At a White House event on Wednesday, a reporter asked Donald Trump whether he asked the Justice Department to intervene on Roger Stone's behalf ahead of his sentencing. The president said he hadn't spoken to the department, but he seemed eager to insist he could have.
"I'd be able to do it if I wanted," Trump said. "I have the absolute right to do it."
In case that was in any way ambiguous, the president went further this morning, insisting he can intervene in criminal cases when he wants to, the day after Attorney General Bill Barr said Trump's tweets about Justice Department matters "make it impossible for me to do my job."
Referring to Barr's interview, in which the attorney general said the president "has never asked me to do anything in a criminal case," Trump tweeted on Friday, "This doesn't mean that I do not have, as President, the legal right to do so, I do, but I have so far chosen not to!"
If my thesis from this morning was correct, the attorney general wants the president to lower the volume on this kind of talk, because it has the effect of bringing attention to Team Trump's misuse of federal law enforcement.
But it appears Trump doesn't much care. It's as if he wants everyone to know about the corruption of the system because it increases the potency of the abuse.
The New York Times had an interesting report yesterday, which noted, "For decades after Watergate, the White House treated the Justice Department with the softest of gloves, fearful that any appearance of political interference would resurrect the specter of Attorney General John Mitchell helping President Richard M. Nixon carry out a criminal conspiracy for political ends."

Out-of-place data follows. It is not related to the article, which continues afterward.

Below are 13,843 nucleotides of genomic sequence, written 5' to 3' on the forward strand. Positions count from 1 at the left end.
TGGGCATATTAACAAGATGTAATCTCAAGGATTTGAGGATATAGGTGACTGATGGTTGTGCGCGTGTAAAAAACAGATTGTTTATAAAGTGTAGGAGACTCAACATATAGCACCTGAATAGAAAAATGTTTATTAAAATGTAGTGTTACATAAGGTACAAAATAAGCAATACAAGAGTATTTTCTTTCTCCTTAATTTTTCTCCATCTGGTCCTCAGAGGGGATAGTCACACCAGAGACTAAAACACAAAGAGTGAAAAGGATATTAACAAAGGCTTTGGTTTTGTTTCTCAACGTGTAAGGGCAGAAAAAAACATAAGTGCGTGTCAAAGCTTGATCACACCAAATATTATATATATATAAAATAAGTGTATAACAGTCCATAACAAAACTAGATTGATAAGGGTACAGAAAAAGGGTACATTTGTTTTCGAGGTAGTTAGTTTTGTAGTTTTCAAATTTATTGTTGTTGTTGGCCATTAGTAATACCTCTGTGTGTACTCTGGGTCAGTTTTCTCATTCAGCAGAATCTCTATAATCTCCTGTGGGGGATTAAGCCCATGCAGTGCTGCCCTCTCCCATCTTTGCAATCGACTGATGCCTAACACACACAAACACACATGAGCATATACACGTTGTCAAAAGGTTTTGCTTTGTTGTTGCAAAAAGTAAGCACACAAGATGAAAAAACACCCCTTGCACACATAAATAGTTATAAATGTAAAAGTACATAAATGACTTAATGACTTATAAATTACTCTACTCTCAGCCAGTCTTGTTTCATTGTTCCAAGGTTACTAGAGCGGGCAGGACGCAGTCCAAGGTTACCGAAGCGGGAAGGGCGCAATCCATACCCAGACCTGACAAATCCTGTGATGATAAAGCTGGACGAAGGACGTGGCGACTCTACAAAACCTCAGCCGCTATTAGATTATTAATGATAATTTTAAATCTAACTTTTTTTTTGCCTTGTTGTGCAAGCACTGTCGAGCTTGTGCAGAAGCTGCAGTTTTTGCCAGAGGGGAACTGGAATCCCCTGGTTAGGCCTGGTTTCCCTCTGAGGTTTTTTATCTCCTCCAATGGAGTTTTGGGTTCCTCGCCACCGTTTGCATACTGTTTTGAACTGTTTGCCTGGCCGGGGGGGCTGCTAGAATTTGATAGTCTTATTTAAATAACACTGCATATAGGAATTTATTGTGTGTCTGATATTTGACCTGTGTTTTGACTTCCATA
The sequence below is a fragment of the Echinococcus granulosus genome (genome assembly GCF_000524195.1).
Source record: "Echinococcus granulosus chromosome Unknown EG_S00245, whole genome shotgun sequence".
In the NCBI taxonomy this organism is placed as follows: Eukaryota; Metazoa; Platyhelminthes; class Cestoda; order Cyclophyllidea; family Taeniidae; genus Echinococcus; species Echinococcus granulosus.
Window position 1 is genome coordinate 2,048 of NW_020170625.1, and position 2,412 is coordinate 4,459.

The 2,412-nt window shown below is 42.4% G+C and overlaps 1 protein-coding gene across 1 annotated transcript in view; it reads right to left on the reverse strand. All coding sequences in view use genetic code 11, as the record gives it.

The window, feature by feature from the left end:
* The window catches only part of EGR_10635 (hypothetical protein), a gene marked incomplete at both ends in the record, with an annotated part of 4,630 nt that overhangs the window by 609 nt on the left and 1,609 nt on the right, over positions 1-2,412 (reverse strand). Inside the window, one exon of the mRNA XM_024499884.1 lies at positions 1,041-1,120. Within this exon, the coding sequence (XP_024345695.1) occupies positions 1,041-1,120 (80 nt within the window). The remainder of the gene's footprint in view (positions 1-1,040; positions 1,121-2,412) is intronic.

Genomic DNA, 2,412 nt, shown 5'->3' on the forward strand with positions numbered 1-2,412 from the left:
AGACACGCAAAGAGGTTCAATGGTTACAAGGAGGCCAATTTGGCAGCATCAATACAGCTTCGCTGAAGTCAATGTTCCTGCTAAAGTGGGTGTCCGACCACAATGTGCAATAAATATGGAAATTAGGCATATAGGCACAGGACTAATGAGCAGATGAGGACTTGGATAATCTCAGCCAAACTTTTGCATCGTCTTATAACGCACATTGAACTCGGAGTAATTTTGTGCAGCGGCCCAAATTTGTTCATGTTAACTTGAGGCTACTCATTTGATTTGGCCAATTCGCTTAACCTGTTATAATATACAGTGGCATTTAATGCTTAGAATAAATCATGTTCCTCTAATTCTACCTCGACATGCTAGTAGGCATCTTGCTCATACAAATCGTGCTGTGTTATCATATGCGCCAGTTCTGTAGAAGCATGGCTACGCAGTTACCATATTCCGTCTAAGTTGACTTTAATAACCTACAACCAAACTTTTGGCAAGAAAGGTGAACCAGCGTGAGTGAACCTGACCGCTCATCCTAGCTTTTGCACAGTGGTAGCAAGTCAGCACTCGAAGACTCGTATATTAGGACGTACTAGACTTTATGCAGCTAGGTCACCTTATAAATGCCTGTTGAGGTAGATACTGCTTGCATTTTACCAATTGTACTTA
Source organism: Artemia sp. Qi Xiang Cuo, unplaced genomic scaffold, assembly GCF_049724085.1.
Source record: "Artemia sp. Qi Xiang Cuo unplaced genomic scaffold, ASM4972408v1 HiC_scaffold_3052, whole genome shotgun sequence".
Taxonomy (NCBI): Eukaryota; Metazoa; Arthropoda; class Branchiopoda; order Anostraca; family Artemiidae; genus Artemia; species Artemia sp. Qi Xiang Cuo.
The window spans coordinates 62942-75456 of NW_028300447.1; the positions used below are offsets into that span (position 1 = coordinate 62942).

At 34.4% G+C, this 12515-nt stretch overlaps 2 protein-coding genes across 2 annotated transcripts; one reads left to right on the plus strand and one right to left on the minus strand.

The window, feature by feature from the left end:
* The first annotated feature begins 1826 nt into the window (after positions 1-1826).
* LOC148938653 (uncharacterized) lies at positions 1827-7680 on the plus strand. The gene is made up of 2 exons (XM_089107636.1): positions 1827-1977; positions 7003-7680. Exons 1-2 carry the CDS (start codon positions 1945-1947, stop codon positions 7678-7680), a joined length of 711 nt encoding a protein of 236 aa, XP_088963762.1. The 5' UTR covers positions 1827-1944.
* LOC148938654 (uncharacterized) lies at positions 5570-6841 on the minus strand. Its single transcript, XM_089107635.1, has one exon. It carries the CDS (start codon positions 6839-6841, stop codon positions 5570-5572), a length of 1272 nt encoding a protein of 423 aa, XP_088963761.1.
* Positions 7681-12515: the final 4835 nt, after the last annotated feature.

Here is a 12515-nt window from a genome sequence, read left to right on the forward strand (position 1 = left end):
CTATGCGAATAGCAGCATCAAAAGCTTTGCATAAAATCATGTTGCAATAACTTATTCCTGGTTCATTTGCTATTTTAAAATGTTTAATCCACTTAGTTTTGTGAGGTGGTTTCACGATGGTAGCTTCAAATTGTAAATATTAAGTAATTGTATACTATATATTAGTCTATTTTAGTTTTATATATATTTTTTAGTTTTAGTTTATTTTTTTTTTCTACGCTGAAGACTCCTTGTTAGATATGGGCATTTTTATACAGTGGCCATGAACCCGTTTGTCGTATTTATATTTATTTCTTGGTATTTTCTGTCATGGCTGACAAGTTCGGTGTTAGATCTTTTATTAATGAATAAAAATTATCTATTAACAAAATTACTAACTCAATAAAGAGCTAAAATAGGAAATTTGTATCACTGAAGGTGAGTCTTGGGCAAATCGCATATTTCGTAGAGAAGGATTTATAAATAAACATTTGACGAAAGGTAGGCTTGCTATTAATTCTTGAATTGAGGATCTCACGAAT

The article added that Trump's "ground-shaking conduct has demolished those once-sacrosanct guardrails."
That's right, and there's every reason to believe the president wants everyone to know it. By bragging about his professed ability to intervene in criminal cases -- whenever he wants, to any extent he wants -- Trump may very well want his allies to know they'll be protected, while simultaneously signaling to his enemies that they'll be hunted.
Those who feared John Mitchell carrying out Nixonian schemes have effectively been told their concerns have come to life -- and a half-century later, there are no longer Republicans on Capitol Hill prepared to tell their president, "No."
A New York Times editorial noted this week, "The Constitution compels the president, among other things, to 'take care that the laws be faithfully executed.' Since Mr. Trump has described that document as 'like a foreign language,' we'll take this opportunity to inform him that this clause does not give him the authority to run the Justice Department like a goon squad at one of his failed casinos."
That's true, though it's also true that the president may not know or care. In fact, Trump appears to have convinced himself of the opposite, arguing as far back as late 2017, "I have absolute right to do what I want to do with the Justice Department."
And in the wake of his impeachment trial, in which the president was acquitted by GOP senators who acknowledged his guilt, isn't it likely Trump is asking himself, "Who's going to stop me?"